As property tax bills arrive this month, Wisconsinites are often left wondering, "Why is my bill so high?"
A new report from the Wisconsin Taxpayers Alliance (WISTAX), "Investigating Residential Property Taxes" answers this and other property tax-related questions.
Several factors are responsible for Wisconsin's relatively high residential property taxes: Greater reliance on local service delivery here than in other states; more units of government using the property tax; few local alternatives to the property tax; and the state's constitution "uniformity clause" that requires most property to be taxed the same.
Historically, Wisconsin local governments, rather than the state, provided most public services. In 1960, 74 percent of state-local spending here was done at the local level; as recently as two years ago, local spending still accounted for more than half of the total.
To fund those services, local governments in Wisconsin depend almost entirely on the property tax. Only counties have another significant revenue option in the 0.5 percent sales tax. Other states with local spending like Wisconsin use other taxes, particularly the sales tax, to help pay for services.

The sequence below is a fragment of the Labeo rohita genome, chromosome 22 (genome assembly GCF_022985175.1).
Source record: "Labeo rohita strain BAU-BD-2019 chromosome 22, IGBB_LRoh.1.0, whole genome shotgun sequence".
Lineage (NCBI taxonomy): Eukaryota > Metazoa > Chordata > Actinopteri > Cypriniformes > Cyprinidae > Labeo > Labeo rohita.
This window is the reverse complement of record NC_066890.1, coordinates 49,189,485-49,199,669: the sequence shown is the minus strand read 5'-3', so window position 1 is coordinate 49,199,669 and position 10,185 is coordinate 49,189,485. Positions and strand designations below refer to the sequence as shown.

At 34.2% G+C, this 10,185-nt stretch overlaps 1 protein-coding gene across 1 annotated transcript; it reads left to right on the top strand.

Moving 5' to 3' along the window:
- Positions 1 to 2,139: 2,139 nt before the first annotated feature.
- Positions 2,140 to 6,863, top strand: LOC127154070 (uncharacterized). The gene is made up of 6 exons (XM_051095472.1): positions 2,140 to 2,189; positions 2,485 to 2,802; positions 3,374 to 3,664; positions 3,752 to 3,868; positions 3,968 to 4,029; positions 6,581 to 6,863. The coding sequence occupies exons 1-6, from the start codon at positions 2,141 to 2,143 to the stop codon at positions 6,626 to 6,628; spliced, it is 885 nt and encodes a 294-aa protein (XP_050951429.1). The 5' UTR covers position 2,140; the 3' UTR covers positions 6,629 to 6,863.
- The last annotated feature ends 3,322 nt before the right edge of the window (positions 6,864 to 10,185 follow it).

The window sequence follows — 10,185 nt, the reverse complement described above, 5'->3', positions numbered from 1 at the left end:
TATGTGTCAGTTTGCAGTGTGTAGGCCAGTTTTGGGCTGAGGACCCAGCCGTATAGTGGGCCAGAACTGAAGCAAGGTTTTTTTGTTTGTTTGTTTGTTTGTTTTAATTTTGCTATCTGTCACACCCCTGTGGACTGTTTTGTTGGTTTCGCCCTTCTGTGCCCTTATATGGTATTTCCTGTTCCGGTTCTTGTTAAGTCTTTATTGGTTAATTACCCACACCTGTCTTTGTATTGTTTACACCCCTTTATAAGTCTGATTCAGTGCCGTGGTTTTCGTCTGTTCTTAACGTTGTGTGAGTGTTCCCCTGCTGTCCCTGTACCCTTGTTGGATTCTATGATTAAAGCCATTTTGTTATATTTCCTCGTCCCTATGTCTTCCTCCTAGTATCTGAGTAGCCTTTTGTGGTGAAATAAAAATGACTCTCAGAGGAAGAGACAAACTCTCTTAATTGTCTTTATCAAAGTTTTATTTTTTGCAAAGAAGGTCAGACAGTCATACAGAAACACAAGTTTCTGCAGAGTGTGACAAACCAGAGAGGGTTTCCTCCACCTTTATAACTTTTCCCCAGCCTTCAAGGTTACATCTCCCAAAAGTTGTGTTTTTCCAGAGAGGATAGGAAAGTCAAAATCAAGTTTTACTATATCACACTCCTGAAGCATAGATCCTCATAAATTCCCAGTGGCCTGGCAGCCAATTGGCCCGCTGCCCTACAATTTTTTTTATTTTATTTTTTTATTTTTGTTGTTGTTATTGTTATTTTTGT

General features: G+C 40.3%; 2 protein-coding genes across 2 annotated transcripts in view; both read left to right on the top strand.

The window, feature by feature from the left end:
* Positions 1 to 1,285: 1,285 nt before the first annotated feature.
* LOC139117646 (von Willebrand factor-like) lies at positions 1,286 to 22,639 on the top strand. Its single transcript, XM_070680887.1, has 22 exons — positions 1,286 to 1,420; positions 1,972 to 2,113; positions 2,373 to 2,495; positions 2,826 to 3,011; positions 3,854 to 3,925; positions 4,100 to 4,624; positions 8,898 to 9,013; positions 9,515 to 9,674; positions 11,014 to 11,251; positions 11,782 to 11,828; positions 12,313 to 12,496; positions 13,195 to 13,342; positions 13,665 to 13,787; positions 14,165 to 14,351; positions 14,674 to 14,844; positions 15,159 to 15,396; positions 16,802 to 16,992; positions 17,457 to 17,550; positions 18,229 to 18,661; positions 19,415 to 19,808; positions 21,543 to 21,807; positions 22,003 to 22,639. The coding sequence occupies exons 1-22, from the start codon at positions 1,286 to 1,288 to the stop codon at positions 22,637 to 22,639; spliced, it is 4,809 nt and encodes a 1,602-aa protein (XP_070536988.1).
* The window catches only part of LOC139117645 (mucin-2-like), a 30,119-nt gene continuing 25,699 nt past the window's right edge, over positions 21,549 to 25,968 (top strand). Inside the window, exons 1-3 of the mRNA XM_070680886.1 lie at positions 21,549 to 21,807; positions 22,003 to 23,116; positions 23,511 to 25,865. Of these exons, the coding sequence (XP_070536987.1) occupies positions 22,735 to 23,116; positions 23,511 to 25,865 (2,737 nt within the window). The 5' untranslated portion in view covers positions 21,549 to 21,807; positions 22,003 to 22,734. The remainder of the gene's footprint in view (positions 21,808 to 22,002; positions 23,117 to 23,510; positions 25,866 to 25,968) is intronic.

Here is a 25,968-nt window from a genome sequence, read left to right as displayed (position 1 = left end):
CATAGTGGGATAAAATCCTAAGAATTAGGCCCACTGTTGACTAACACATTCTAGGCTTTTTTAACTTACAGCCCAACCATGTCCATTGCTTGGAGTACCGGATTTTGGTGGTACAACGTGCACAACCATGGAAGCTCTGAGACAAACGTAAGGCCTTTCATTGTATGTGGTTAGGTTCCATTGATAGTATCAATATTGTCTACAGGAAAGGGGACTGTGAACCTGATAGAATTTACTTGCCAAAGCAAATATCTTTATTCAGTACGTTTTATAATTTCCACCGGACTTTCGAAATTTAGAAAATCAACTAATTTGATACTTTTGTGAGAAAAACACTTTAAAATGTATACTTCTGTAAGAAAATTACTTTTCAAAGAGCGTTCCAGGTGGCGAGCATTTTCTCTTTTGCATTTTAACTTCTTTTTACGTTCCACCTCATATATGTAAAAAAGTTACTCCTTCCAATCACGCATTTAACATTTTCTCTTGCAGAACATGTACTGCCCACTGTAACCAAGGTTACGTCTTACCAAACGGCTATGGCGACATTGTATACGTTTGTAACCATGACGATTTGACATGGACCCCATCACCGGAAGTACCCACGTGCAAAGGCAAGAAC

Wisconsin also has more units of government using the property tax than many other states. Until this year, property tax bills included levies from at least five: K-12 schools, municipalities, counties, technical colleges, and the state. The state is eliminating its portion of the property tax bill beginning this year.
In 2015, Wisconsin was one of 32 states with all five units on the tax bill; 18 had fewer "fingers in the pie."
Finally, the Wisconsin constitution, which requires all property to be taxed uniformly, effectively prohibits the state from targeting tax relief to certain property types, such as residences. Many states give homeowners breaks by shifting the burden onto other types of property owners.
Taxpayers are also often puzzled why their property taxes have increased more than the "average" or "median-valued" home in their community, or why their taxes increased more than their neighbors. The report explains several factors at work - variations among communities and between individual properties; local governments that may levy more than others; and shifting property values.
The WISTAX report, "Investigating Residential Property Taxes," is available now by visiting www.wistax.org; emailing firstname.lastname@example.org; calling 608.241.9789; or writing WISTAX at 401 N. Lawn Ave., Madison, WI 53704-5033.
Now in its 85th year, WISTAX is a nonpartisan organization dedicated to public policy research and citizen education.